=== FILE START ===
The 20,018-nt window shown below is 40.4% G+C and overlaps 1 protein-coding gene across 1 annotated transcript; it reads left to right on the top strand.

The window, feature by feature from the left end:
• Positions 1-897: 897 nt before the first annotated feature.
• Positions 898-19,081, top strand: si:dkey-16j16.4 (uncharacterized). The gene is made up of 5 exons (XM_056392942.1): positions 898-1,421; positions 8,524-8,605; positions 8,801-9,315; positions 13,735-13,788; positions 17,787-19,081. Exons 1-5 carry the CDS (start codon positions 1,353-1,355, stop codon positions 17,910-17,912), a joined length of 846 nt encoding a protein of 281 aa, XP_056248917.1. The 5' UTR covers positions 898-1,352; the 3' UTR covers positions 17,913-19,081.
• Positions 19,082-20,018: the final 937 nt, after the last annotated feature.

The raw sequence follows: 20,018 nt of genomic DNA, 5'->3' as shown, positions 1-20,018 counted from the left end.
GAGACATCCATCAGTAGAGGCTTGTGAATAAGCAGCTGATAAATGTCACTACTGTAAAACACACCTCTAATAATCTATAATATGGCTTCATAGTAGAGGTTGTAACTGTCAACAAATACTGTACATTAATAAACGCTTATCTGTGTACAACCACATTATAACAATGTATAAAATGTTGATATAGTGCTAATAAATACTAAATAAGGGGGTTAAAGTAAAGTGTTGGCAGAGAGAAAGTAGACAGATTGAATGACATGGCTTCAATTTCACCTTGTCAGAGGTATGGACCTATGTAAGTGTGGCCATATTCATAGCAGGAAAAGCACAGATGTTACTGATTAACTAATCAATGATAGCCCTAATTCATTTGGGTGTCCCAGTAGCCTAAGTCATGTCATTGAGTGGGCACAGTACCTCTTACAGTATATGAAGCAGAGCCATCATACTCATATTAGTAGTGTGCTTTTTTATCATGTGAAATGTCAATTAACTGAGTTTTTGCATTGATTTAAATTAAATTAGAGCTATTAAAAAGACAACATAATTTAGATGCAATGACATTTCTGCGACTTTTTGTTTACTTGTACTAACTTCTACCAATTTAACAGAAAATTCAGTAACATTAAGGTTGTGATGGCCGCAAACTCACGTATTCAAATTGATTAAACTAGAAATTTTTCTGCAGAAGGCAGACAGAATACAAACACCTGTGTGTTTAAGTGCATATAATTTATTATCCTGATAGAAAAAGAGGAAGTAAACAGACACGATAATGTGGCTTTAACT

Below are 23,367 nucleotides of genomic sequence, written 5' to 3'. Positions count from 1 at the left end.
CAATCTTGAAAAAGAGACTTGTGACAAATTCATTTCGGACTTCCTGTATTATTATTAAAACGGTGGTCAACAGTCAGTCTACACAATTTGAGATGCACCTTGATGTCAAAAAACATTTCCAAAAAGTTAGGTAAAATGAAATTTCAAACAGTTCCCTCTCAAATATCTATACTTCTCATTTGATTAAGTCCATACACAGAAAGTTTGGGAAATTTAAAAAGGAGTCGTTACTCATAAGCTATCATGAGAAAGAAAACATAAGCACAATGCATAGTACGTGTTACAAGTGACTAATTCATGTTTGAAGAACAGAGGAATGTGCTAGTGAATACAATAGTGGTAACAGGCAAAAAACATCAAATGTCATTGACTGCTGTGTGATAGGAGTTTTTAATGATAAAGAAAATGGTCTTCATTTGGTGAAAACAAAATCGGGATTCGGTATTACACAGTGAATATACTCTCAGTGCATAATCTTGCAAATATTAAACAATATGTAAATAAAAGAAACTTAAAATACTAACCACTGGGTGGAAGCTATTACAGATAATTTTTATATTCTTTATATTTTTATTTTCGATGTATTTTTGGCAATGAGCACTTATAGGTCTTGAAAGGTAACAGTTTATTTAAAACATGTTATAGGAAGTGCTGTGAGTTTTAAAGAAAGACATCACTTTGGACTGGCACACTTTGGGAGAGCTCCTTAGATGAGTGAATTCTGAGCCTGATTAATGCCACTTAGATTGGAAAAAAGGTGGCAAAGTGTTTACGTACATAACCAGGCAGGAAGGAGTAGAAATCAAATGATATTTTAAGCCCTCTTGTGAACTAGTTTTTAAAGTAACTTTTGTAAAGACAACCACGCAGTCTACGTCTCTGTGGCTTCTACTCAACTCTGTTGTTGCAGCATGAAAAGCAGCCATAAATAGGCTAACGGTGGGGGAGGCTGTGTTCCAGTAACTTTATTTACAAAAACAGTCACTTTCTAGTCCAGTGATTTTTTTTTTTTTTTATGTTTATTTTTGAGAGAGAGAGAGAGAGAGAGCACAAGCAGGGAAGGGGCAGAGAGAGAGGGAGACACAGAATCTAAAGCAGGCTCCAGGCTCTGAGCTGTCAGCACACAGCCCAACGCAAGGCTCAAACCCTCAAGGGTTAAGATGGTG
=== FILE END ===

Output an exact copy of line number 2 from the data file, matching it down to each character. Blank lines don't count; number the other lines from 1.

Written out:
The window, feature by feature from the left end: